How Much Does TCU Loss Change Outlook Of BYU Football’s Season?
Oct 15, 2023, 6:09 PM
FORT WORTH, Texas – The 44-11 loss to TCU was a big setback for BYU football.
Everything that you thought you knew about this BYU team suddenly went out the door after that blowout setback to the Horned Frogs.
— Mitch Harper (@Mitch_Harper) October 14, 2023
After a hard-fought comeback win at Arkansas last month, BYU appeared to be a lock to go to the postseason. A month later, there’s some doubt that the Bowl Season remains in the cards for the Cougars.
Kalani Sitake is willing to “pivot” and make changes for BYU football
The urgency that BYU lacked against TCU out of a bye week can’t be on display in any game going forward. In the words of QB Kedon Slovis, “Don’t let one loss to TCU turn into two.”
So, where does BYU go from here?
The question is far easier to ask than actually getting answers. But head coach Kalani Sitake appears open to change.
“Sometimes you have to pivot and figure out other ways to do things. You just can’t keep doing the same things and expect the results to change. So we definitely have to pivot and do some things,” said Sitake after Saturday’s 44-11 loss to TCU. “But they’re all within the realm of our capabilities. You know what I mean? I don’t think we have to reinvent the wheel. But we do have to do some things differently and to get stops on defense, to get pressure. And on offense to get points on the board. We’ll figure it out.”
No time to waste
Sitake and his staff have to figure out things quickly. They are staring down a schedule that is the sixth toughest remaining in college football.
Then when you look at the stats, BYU is near the bottom in many areas. For total offense, they are 121st nationally at 306.0 yards per game.
BYU’s struggling rushing attack is 129th at 67.5 yards per game.
After the struggles at TCU, the defense suddenly isn’t faring much better as they are 96th in total defense (398.0), 97th in passing yards allowed, and 69th in scoring defense (26.0).
Sitake is looking at the coaches to bring the change.
“We have the players and the talent to do it. That’s our job as coaches to get that done. So I’ve got to do a better job and I gotta help these guys out. Because they give me the effort, they give me the energy, and we’ve got to figure that out.”
Do the issues start at quarterback?
Quarterback Kedon Slovis placed a lot of the blame for BYU’s struggles on himself. It’s not solely on Slovis, but he has to get better.
If there are struggles against a Texas Tech defense next week that is 79th nationally in passing yards allowed, does BYU “pivot” to backup quarterback Jake Retzlaff?
There was no indication of BYU considering Retzlaff against TCU. The junior college transfer wore his orange hat and headset throughout the entire afternoon.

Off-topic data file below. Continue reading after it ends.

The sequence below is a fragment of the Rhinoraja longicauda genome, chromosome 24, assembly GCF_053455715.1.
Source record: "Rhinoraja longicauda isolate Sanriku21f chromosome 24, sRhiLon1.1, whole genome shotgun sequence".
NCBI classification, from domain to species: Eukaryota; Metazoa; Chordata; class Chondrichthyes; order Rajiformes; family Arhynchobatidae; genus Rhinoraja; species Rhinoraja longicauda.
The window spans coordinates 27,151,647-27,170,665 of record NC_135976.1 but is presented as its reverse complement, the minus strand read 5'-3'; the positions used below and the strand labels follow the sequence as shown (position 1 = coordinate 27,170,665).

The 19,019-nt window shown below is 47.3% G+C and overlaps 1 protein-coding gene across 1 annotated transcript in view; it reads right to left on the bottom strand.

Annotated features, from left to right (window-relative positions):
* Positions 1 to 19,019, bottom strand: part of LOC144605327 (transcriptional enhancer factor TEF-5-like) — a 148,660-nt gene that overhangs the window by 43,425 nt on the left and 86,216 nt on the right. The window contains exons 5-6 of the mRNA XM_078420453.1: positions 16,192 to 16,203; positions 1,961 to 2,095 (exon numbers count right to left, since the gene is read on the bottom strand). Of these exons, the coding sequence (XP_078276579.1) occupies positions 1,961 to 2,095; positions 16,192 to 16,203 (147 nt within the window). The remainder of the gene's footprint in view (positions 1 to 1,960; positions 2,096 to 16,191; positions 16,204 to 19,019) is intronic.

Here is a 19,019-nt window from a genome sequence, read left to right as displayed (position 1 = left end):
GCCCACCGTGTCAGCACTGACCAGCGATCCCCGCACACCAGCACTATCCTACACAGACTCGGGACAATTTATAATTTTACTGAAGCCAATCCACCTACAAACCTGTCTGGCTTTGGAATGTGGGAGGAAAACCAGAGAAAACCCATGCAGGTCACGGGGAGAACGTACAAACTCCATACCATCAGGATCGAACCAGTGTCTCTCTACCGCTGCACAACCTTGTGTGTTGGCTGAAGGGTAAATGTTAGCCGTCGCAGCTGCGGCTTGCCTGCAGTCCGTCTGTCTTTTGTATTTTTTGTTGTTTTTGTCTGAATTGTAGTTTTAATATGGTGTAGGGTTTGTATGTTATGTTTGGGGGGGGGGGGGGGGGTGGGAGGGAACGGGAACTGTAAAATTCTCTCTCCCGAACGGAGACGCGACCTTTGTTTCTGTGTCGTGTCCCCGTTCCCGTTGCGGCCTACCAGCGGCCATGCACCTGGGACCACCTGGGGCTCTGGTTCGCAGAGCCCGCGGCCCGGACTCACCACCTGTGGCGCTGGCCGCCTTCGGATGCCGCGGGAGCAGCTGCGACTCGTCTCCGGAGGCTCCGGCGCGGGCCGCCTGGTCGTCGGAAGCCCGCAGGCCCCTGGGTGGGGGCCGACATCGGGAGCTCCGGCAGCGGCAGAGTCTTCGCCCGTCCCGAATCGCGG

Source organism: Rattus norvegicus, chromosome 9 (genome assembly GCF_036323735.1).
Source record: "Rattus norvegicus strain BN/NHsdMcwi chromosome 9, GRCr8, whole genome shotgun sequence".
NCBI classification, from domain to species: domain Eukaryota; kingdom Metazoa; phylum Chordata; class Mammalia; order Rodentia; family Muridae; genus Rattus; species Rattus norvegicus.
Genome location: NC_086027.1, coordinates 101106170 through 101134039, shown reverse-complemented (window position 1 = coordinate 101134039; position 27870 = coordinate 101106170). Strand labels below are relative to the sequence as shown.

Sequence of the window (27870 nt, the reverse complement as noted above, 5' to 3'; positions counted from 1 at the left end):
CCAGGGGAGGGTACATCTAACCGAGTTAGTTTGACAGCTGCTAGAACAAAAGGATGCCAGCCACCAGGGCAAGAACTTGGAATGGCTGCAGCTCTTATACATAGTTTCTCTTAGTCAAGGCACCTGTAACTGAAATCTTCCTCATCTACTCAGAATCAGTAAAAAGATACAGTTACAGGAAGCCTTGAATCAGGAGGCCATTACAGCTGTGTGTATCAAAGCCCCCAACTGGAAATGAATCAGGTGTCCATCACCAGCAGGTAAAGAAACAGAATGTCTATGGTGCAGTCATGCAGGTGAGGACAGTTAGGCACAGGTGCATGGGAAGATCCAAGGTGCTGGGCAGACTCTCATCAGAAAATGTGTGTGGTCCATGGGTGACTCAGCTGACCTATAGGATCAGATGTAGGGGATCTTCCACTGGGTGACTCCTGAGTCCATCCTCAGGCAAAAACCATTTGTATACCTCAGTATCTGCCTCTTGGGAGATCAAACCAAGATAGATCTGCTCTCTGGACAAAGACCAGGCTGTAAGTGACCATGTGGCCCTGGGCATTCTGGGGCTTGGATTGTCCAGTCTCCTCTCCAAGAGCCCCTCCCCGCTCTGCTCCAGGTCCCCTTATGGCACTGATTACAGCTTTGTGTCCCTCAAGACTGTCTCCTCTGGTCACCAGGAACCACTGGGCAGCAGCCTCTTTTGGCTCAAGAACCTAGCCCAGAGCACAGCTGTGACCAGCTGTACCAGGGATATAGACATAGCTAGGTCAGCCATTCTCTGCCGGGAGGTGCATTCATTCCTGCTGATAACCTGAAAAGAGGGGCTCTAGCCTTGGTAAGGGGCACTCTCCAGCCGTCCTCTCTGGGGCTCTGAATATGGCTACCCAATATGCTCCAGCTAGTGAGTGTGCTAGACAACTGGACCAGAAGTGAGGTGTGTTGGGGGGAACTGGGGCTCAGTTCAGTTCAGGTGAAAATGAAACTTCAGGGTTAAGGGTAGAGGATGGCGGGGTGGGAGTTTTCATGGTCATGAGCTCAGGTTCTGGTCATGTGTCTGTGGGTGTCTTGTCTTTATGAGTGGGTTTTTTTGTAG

BYU wants to maintain Retzlaff’s redshirt season this year. But if Slovis’ struggles continue, it might need to be a move that BYU considers.
Look at week one as an example. BYU turned to a true freshman LJ Martin for a spark at running back while Aidan Robbins was struggling.
There’s nothing wrong with trying to find a spark from the QB spot for one game.
The way Slovis performed on Saturday could leave BYU home for the holidays with no bowl game.
— Mitch Harper (@Mitch_Harper) October 14, 2023
Slovis performed well in the first month of the season. It hasn’t helped his efforts to be in a one-dimensional offense that has no sign of a consistent ground attack.
He’s taken some big hits this year and has always got back up. But there’s a needed urgency for BYU heading into Texas Tech week. It’s a must-win for BYU’s bowl outlook.
So if there are struggles, BYU has to be willing to look at Retzlaff for a game.
But Sitake is quick to acknowledge the issues go beyond the quarterback.
“He’s been through a lot of adversity in football in the past. I’m not worried about his mentality or his mindset,” Sitake said on Slovis. “I just think we’ve got to help him. This is not a one-player problem. This is a problem where we’ve got to do it together as a team; coaches and players.”
BYU football has a tough schedule ahead of them
On defense, BYU has to find a way to generate more of a pass rush.
BYU is 14th in the Big 12 in team sacks and 122nd nationally averaging 1.17 per game. That’s not enough while navigating a Power Five schedule.
In the past, BYU always had “get right” games in the back half of the schedule as an Independent. That’s nowhere to be found this season on a schedule that features games against Texas and Oklahoma.
“I will tell you that coaches, we’ve got to do our part. We’ve got to be much better and that starts with me,” said Sitake. “So I gotta reassess a lot of things for me as a coach and try to find ways to get these guys to play their best because when they are playing at their best, we’re pretty dang good and we just didn’t show it today.”
Mitch Harper is a BYU Insider for KSLsports.com and host of the Cougar Tracks Podcast (SUBSCRIBE) and Cougar Sports Saturday (Saturday from 12–3 p.m.) on KSL Newsradio. Follow Mitch’s coverage of BYU in the Big 12 Conference on X and Threads: @Mitch_Harper.
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